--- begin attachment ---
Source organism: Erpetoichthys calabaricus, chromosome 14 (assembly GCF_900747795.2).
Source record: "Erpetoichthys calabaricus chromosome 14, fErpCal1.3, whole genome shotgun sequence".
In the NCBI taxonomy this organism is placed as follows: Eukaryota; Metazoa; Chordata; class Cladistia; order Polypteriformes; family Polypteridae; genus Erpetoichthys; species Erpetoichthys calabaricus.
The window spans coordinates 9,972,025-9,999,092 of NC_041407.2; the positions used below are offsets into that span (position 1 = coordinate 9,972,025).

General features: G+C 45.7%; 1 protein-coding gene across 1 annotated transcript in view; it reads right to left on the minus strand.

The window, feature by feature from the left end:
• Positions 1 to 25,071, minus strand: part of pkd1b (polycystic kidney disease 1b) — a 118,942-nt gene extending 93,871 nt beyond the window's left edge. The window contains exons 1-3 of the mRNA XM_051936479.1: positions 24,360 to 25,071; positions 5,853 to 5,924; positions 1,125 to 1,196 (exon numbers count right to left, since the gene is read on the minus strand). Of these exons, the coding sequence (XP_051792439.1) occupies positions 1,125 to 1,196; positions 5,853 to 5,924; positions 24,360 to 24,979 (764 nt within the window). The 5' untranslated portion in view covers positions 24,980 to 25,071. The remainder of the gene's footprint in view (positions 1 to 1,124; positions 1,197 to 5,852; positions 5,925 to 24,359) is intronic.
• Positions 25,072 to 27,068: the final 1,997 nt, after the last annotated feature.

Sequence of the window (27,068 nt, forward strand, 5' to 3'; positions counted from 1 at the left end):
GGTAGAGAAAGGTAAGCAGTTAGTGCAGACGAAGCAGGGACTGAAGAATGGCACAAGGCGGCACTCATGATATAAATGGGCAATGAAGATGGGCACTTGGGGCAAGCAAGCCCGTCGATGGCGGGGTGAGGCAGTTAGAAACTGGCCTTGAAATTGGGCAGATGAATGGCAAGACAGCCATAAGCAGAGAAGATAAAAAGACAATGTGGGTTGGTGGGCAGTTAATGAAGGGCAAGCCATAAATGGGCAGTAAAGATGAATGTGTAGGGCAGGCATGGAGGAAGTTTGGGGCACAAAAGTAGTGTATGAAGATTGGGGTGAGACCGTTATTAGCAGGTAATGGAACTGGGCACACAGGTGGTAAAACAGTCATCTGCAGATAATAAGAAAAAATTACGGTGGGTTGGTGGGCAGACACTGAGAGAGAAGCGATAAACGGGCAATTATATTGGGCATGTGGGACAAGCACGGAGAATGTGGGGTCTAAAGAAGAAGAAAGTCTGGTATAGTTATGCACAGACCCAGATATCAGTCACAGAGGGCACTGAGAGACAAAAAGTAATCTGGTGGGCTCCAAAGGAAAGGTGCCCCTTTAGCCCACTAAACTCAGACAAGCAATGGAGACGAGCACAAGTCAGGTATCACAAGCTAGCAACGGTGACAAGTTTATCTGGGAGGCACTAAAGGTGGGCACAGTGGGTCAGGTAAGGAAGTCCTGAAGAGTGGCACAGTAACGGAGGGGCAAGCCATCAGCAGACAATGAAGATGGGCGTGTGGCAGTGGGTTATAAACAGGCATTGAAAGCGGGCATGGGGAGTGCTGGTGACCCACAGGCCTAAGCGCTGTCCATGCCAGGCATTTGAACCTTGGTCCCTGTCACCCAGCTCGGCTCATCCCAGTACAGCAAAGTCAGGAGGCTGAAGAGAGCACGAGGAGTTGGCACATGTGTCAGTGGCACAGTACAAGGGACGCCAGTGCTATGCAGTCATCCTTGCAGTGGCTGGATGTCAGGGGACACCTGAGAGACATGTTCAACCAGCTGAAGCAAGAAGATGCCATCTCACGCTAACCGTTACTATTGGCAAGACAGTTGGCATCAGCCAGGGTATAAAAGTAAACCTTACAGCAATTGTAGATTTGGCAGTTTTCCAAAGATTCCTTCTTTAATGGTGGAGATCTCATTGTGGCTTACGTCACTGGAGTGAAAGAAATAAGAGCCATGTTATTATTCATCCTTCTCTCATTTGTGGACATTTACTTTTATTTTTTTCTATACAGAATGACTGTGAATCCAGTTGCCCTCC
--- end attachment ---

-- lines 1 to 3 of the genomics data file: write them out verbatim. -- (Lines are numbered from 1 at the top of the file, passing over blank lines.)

Source organism: Erpetoichthys calabaricus, chromosome 14 (assembly GCF_900747795.2).
Source record: "Erpetoichthys calabaricus chromosome 14, fErpCal1.3, whole genome shotgun sequence".
In the NCBI taxonomy this organism is placed as follows: Eukaryota; Metazoa; Chordata; class Cladistia; order Polypteriformes; family Polypteridae; genus Erpetoichthys; species Erpetoichthys calabaricus.